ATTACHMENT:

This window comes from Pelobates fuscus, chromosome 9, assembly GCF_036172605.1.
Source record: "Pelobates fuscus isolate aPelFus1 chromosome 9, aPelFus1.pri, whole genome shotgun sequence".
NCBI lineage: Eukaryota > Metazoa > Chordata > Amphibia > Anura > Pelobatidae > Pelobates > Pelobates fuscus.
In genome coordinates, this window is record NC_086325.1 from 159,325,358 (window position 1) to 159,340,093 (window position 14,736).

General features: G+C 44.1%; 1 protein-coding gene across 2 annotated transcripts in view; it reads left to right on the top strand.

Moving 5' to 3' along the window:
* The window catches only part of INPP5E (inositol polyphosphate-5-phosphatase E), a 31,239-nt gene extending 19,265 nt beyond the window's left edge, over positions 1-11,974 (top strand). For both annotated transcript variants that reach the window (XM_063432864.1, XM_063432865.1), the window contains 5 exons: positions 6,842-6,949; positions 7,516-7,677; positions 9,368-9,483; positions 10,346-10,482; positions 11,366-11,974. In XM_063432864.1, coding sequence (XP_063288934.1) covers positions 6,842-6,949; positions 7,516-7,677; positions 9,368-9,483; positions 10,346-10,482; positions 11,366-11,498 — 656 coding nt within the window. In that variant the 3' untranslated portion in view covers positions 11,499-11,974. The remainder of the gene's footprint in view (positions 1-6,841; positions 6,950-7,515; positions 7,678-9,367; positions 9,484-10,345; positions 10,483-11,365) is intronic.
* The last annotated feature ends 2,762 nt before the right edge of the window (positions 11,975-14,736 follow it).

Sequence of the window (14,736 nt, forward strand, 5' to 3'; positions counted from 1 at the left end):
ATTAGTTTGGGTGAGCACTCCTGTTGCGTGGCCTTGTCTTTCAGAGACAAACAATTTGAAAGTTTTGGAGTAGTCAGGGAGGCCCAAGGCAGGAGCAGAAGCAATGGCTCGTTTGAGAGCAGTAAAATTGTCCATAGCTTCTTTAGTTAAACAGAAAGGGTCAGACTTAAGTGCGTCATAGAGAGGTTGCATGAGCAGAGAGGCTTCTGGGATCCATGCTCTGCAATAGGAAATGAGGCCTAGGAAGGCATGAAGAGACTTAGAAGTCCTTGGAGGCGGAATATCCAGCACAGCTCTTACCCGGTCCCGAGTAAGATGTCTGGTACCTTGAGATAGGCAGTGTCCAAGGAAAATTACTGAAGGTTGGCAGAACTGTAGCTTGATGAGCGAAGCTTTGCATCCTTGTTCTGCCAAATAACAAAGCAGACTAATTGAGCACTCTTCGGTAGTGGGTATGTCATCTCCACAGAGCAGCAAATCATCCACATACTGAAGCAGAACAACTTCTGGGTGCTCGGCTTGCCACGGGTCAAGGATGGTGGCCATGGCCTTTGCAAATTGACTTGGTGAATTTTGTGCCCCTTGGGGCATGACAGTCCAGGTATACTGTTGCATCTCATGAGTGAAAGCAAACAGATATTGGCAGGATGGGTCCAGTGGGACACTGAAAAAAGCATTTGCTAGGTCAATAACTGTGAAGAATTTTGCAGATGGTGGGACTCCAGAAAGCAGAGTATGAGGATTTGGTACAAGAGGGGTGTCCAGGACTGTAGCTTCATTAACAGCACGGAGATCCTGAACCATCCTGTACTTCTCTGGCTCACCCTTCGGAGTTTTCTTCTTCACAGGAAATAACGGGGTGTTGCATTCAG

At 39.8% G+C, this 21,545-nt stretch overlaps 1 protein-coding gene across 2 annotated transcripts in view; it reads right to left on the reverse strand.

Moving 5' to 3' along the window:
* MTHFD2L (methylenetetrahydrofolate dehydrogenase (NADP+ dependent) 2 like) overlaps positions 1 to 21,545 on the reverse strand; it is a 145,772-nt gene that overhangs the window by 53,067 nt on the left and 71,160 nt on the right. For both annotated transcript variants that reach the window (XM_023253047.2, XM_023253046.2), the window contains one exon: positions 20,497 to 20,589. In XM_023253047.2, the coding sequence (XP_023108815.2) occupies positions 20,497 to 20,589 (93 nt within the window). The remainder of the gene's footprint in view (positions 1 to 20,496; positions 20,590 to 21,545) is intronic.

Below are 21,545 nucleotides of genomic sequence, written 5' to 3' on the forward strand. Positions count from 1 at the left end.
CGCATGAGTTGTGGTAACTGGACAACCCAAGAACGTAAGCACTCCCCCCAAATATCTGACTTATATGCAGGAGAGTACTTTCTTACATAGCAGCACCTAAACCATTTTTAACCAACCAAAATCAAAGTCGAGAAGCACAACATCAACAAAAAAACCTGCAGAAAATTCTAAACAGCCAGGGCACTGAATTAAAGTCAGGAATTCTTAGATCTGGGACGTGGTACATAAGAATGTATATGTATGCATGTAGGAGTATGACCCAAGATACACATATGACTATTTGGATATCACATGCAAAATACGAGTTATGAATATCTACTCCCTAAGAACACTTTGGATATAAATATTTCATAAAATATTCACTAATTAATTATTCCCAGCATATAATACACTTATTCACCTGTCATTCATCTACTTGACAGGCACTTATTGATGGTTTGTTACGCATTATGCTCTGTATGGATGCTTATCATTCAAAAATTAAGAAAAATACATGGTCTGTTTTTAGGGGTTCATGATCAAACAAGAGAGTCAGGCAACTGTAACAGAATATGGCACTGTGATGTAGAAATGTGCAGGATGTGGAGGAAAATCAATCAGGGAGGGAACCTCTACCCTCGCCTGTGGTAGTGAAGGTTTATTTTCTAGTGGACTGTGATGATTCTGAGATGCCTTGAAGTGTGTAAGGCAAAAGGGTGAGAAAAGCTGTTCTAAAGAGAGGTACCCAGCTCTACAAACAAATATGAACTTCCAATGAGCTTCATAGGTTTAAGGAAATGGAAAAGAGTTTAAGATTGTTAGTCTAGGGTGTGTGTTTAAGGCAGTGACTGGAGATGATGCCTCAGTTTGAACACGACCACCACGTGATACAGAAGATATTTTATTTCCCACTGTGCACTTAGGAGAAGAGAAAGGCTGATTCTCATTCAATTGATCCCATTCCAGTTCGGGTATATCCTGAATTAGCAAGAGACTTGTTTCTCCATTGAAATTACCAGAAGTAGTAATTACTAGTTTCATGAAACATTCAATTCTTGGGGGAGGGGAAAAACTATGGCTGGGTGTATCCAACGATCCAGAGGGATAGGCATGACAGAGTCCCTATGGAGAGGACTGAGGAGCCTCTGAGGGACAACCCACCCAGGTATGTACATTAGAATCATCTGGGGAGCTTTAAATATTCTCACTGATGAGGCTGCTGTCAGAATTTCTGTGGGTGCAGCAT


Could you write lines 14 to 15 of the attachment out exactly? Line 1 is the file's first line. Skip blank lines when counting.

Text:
Below are 21,545 nucleotides of genomic sequence, written 5' to 3' on the forward strand. Positions count from 1 at the left end.
CGCATGAGTTGTGGTAACTGGACAACCCAAGAACGTAAGCACTCCCCCCAAATATCTGACTTATATGCAGGAGAGTACTTTCTTACATAGCAGCACCTAAACCATTTTTAACCAACCAAAATCAAAGTCGAGAAGCACAACATCAACAAAAAAACCTGCAGAAAATTCTAAACAGCCAGGGCACTGAATTAAAGTCAGGAATTCTTAGATCTGGGACGTGGTACATAAGAATGTATATGTATGCATGTAGGAGTATGACCCAAGATACACATATGACTATTTGGATATCACATGCAAAATACGAGTTATGAATATCTACTCCCTAAGAACACTTTGGATATAAATATTTCATAAAATATTCACTAATTAATTATTCCCAGCATATAATACACTTATTCACCTGTCATTCATCTACTTGACAGGCACTTATTGATGGTTTGTTACGCATTATGCTCTGTATGGATGCTTATCATTCAAAAATTAAGAAAAATACATGGTCTGTTTTTAGGGGTTCATGATCAAACAAGAGAGTCAGGCAACTGTAACAGAATATGGCACTGTGATGTAGAAATGTGCAGGATGTGGAGGAAAATCAATCAGGGAGGGAACCTCTACCCTCGCCTGTGGTAGTGAAGGTTTATTTTCTAGTGGACTGTGATGATTCTGAGATGCCTTGAAGTGTGTAAGGCAAAAGGGTGAGAAAAGCTGTTCTAAAGAGAGGTACCCAGCTCTACAAACAAATATGAACTTCCAATGAGCTTCATAGGTTTAAGGAAATGGAAAAGAGTTTAAGATTGTTAGTCTAGGGTGTGTGTTTAAGGCAGTGACTGGAGATGATGCCTCAGTTTGAACACGACCACCACGTGATACAGAAGATATTTTATTTCCCACTGTGCACTTAGGAGAAGAGAAAGGCTGATTCTCATTCAATTGATCCCATTCCAGTTCGGGTATATCCTGAATTAGCAAGAGACTTGTTTCTCCATTGAAATTACCAGAAGTAGTAATTACTAGTTTCATGAAACATTCAATTCTTGGGGGAGGGGAAAAACTATGGCTGGGTGTATCCAACGATCCAGAGGGATAGGCATGACAGAGTCCCTATGGAGAGGACTGAGGAGCCTCTGAGGGACAACCCACCCAGGTATGTACATTAGAATCATCTGGGGAGCTTTAAATATTCTCACTGATGAGGCTGCTGTCAGAATTTCTGTGGGTGCAGCAT